Mark Zuckerberg's meeting with the CEO of China's largest search engine prompts speculation about Facebook's prospects in the country.
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While on vacation in China, Facebook CEO Mark Zuckerberg -- whose website is blocked in this nation of more than 1.3 billion people -- met with Robin Li, CEO of Baidu, the country's most-used Internet search engine.
Baidu declined to disclose what the two executives discussed as Zuckerberg toured Baidu's offices, ate lunch in the company's private dining room, and attended meetings with Li into the afternoon, Kaiser Kuo, a spokesman for Baidu, told Bloomberg. Zuckerberg is on vacation and has a "well-established" interest in China, Kuo said.
"It makes sense -- he is interested in the Chinese Internet, he's made that very plain. Obviously this is one of the big dark spots for Facebook because it is blocked here in China," said Kuo, according to the Agence France-Presse (AFP). "He has had a long-standing interest in China. I'm sure he wants to get the advice of someone who knows the Internet landscape well here."
Censorship and closed-door meetings did not stop speculation erupting around cyberspace.
"Will Facebook enter the 400 million users market with the partnership with Baidu? No evidence to prove that, but it makes some sense, at least Baidu is clearly the giant in China but it does not really have its own social network in the local market," said Gang Lu, co-founder of the OpenWeb.Asia Workgroup, in a Mobinode blog.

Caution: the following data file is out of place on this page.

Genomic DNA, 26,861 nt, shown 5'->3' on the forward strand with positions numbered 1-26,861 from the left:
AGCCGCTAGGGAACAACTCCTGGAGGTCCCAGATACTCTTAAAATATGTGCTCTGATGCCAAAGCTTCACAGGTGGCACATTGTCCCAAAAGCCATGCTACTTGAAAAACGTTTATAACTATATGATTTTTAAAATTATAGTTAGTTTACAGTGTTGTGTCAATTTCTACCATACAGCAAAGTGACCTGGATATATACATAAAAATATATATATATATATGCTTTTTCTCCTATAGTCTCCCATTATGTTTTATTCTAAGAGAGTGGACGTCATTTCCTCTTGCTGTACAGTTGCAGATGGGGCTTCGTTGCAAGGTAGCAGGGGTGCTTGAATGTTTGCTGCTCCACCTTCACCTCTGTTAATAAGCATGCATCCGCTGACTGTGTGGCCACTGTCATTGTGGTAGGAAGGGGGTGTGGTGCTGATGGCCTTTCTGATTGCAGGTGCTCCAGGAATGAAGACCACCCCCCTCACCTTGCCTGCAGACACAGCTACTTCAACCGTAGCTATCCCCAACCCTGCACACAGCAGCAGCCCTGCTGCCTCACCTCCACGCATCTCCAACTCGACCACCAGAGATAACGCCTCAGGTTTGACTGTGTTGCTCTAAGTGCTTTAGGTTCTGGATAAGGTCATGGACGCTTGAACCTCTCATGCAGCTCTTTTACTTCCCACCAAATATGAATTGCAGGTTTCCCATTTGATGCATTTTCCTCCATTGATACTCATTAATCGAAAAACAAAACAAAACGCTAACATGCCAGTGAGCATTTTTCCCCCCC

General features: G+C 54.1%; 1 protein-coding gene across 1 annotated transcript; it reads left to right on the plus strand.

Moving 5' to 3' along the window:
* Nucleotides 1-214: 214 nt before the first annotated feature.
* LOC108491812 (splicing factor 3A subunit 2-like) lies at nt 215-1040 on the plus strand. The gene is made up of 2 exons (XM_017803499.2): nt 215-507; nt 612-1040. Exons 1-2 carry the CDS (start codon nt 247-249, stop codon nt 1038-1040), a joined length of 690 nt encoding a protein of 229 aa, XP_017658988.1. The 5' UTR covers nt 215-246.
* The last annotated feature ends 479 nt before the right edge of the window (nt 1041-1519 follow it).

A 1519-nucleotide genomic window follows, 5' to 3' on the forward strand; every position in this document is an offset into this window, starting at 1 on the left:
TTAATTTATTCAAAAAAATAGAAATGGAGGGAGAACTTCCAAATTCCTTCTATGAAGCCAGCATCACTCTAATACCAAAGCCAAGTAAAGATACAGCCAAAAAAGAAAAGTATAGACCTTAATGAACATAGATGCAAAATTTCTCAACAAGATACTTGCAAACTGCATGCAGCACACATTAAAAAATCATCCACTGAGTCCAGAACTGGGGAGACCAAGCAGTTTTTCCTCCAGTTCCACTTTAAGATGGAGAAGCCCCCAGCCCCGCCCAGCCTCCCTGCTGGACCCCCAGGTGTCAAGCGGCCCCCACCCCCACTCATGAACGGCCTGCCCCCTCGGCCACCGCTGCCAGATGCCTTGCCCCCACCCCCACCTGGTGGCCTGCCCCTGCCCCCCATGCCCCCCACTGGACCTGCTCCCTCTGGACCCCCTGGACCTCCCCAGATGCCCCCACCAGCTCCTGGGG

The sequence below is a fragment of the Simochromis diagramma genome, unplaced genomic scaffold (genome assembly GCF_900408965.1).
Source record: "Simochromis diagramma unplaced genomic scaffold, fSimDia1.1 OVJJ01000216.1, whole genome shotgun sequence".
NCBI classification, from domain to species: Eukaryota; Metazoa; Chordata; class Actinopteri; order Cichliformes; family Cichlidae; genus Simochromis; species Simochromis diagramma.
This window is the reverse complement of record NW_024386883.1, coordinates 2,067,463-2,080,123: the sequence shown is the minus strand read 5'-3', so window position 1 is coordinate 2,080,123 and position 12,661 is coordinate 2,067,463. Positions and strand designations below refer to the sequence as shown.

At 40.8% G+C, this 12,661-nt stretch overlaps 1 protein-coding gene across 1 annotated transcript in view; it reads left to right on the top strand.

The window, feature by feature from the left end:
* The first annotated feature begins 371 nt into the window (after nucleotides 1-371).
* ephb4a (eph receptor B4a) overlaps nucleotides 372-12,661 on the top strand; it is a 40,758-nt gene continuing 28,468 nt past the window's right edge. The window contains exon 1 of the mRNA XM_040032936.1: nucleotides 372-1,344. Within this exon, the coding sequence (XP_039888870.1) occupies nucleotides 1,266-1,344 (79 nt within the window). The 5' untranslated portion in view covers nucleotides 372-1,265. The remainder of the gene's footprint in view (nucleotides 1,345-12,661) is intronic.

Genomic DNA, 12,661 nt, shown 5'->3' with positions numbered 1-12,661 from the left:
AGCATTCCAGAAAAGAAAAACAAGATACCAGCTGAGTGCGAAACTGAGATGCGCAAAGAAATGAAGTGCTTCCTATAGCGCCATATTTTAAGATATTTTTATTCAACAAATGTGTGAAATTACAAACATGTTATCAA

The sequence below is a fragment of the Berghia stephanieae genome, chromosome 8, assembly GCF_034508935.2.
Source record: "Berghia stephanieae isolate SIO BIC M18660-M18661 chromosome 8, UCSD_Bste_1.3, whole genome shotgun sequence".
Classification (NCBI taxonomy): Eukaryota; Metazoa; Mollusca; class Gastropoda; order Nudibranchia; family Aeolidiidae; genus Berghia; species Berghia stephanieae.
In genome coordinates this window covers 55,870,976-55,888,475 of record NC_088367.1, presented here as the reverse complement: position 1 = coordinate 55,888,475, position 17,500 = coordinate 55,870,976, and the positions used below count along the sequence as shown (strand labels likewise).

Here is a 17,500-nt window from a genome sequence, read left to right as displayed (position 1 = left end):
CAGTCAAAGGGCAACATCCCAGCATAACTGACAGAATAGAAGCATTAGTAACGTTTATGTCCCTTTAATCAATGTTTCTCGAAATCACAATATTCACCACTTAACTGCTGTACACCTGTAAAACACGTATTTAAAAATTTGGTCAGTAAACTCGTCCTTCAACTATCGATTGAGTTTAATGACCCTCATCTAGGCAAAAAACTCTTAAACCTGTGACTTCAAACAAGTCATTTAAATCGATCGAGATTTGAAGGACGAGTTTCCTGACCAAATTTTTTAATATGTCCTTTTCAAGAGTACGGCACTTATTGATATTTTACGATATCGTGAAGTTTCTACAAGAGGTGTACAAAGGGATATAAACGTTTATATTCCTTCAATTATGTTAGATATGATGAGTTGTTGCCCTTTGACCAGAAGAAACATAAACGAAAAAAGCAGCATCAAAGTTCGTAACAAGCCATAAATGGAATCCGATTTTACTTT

Baidu's Kuo turned to Twitter in an attempt to stop some rumors before they began.
"Rumors that Baidu is about to acquire Facebook are greatly exaggerated," he tweeted. "C'mon people. Robin and Mark have known each other for a while. Mark's interest in China is well known. Keep the speculation in check."
In October, Zuckerberg mentioned this interest in China, based in part on the nation's emerging opportunity and huge population. In preparation for this trip with long-time Chinese American girlfriend Priscilla Chan, Zuckerberg learned Mandarin, he told a Stanford University audience, according to AFP.
"It's kind of a personal challenge this year, I'm taking an hour a day and I'm learning Chinese. I'm trying to understand the language, the culture, the mindset -- it's just such an important part of the world," he said. "How can you connect the whole world if you leave out a billion-six people?"
While Facebook has become a daily part of many Americans' lives, it is relatively unknown to many on the Chinese mainland due to government censorship. Those online posters aware of Zuckerberg and his company have prepared for his visit using humor, according to the Los Angeles Times.
"We warmly welcome the founder of '404 NOT Found' and 'Mr. The Search Result Cannot be Displayed' to visit China!" one post said, referring to the error messages Internet users often see when they visit banned sites in China.
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